We are proud to announce our newest recipient of the GEM Environmental Undergraduate Scholarship Award, Abigail Pezelj.
Abigail is a Junior at Arizona State University studying Chemical Engineering and Materials Science. As a Tempe local, she is very invested in the community and loves being involved in as many ways as possible; whether it be through STEM outreach, volunteering, or engineering simple solutions to public concerns. She values STEM education because it is the way to both freedom and the future. Having an understanding of the natural world, as well as how to see complex issues and create viable solutions to them, is an invaluable skill that impacts all lives.
Her main focus is on water quality engineering, specifically the intersection between chemical engineering and microbiology. She has used her passion for the field and has channeled it into an ASU EPICS project, Selleh Lake Restoration, LLC, which creates cyanobacteria-focused gravity filtration systems using our unique blend of particles. Being the founder of this company has challenged Abigail due to the science and business skills it demands; she has had to deal with customer demands, public policy, and the process of taking a product from R&D to market.
Abigail will be using the money she receives from G.E.M. Environmental to aid in the development of her company. She is allocating the funds towards filing a patent on their design and purchasing raw material for their final-stage prototype. This will allow her company to completely scale-up the design for widespread use, without fears of their intellectual property being stolen nor a lack of building supplies. On a small scale, with the successful implementation of this project, thousands of Tempe residents will no longer be forced to live near freshwater bodies that are infiltrated with toxin-forming cyanobacteria. Local schoolchildren will have the ability to return to some of the city's iconic lakes to learn about the ecosystem, engineering, and the scientific method. In a broader sense, once the product is taken to market with help from the Biodesign Institute and SRP, millions of people around the world will have a safe, affordable method of removing cyanobacteria and Ecoli from local water sources without the use of chemicals, biocides, and invasive technology.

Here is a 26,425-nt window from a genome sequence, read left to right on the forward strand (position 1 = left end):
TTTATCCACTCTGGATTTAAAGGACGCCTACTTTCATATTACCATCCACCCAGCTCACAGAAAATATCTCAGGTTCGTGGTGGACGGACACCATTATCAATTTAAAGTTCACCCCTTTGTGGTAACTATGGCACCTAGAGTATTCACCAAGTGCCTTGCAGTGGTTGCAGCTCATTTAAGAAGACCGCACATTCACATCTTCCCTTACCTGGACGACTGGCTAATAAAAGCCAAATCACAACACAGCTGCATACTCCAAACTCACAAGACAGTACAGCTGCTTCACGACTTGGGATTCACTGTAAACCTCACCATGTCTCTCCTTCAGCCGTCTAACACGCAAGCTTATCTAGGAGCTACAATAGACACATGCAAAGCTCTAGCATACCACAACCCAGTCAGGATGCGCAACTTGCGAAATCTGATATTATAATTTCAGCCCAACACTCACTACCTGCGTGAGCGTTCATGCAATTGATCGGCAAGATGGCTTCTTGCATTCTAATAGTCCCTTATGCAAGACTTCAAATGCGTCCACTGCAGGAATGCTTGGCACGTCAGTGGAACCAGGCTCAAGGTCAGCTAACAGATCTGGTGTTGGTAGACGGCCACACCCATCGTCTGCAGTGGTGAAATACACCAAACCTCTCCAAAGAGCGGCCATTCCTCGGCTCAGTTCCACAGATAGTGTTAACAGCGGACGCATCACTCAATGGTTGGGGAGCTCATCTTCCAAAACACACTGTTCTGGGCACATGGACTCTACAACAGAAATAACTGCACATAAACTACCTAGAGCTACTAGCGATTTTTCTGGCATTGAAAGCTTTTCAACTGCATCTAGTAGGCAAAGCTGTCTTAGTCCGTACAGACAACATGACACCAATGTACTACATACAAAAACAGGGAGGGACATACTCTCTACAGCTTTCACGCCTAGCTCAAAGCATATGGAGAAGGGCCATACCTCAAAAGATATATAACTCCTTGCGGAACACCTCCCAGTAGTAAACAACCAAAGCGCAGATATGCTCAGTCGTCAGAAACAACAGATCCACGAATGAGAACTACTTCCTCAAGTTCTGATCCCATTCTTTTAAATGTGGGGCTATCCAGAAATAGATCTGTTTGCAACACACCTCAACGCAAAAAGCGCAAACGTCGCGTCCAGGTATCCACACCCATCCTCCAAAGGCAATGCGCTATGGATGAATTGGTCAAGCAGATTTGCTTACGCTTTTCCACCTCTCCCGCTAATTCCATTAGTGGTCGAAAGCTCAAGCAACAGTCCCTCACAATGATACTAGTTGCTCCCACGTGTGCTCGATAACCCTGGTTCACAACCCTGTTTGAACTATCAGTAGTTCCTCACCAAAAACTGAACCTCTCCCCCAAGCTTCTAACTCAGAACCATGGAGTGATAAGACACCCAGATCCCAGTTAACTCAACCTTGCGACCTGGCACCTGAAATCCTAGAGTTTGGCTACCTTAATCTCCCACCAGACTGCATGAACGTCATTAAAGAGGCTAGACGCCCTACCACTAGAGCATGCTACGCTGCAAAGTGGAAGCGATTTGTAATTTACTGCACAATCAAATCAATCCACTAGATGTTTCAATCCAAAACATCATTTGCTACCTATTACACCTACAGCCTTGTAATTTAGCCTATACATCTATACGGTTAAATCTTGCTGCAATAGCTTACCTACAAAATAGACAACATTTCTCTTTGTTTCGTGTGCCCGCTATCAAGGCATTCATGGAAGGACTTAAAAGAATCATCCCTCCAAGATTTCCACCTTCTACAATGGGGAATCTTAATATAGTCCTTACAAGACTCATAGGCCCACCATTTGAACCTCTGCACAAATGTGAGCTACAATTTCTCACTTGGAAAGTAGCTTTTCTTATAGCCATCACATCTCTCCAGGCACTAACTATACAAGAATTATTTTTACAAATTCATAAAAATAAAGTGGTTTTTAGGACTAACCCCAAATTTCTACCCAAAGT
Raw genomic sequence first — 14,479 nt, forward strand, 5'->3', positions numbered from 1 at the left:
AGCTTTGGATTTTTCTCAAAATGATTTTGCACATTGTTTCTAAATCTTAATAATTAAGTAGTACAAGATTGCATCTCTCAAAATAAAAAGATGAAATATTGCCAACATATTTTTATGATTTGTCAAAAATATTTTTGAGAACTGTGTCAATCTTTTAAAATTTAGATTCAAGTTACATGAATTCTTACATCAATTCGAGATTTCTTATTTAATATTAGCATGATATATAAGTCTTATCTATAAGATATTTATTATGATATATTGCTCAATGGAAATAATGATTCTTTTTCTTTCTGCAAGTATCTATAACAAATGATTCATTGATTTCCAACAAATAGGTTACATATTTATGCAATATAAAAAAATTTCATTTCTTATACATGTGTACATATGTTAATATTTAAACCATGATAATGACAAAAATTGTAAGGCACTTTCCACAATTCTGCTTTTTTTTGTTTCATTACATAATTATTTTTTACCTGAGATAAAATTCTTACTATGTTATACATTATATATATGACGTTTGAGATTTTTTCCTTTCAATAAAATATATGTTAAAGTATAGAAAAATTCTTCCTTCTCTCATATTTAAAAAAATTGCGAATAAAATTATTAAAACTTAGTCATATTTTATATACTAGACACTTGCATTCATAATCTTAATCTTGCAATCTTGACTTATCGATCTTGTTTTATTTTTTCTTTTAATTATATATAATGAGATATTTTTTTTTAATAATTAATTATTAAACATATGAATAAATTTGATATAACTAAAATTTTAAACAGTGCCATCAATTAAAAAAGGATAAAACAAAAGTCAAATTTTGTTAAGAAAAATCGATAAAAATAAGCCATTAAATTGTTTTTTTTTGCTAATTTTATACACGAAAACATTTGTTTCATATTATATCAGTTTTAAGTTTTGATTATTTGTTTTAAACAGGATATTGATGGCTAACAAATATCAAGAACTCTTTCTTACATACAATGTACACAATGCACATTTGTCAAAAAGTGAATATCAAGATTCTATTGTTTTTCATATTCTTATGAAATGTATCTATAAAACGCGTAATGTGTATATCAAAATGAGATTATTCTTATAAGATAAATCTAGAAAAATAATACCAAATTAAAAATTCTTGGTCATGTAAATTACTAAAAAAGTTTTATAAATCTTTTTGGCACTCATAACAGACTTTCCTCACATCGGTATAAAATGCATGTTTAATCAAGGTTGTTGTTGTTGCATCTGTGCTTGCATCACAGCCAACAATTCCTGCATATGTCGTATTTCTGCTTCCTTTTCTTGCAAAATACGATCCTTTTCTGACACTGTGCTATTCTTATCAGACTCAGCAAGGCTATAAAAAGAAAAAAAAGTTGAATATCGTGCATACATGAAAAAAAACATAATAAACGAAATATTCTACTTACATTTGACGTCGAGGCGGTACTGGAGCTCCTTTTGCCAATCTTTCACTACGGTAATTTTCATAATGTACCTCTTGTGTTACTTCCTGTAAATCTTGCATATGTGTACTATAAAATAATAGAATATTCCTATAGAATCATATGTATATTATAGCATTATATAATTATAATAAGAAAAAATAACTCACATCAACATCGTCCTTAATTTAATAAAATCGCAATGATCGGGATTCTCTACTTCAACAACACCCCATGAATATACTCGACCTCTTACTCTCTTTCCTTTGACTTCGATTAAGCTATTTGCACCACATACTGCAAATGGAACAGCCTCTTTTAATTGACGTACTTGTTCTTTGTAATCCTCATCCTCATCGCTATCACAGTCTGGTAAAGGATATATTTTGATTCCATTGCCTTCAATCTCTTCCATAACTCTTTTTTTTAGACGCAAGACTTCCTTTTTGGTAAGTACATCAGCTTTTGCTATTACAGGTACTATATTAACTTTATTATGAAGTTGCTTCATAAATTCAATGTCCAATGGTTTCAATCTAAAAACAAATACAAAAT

“With help from this scholarship, I am one step closer to achieving a life dream - running a successful company that makes an impact on many lives. Since the first day, I was given this project, to the day that I signed the paperwork for the LLC, I have been extremely passionate about engineering, having integrity throughout the R&D phase, and being a compassionate member of the community. Not only do I want to see this project through because I have invested substantial amounts of my own time, but also because my friends, family, and I are members of the community that I am seeking to serve. Being awarded this money also means a lot to me because I am so often overlooked and told that being a woman in engineering is a disadvantage. Winning this award, and the many other ones my company has won, has proven everyone wrong; my team of all women has no disadvantages, only grit.” -Abigail Pezelj
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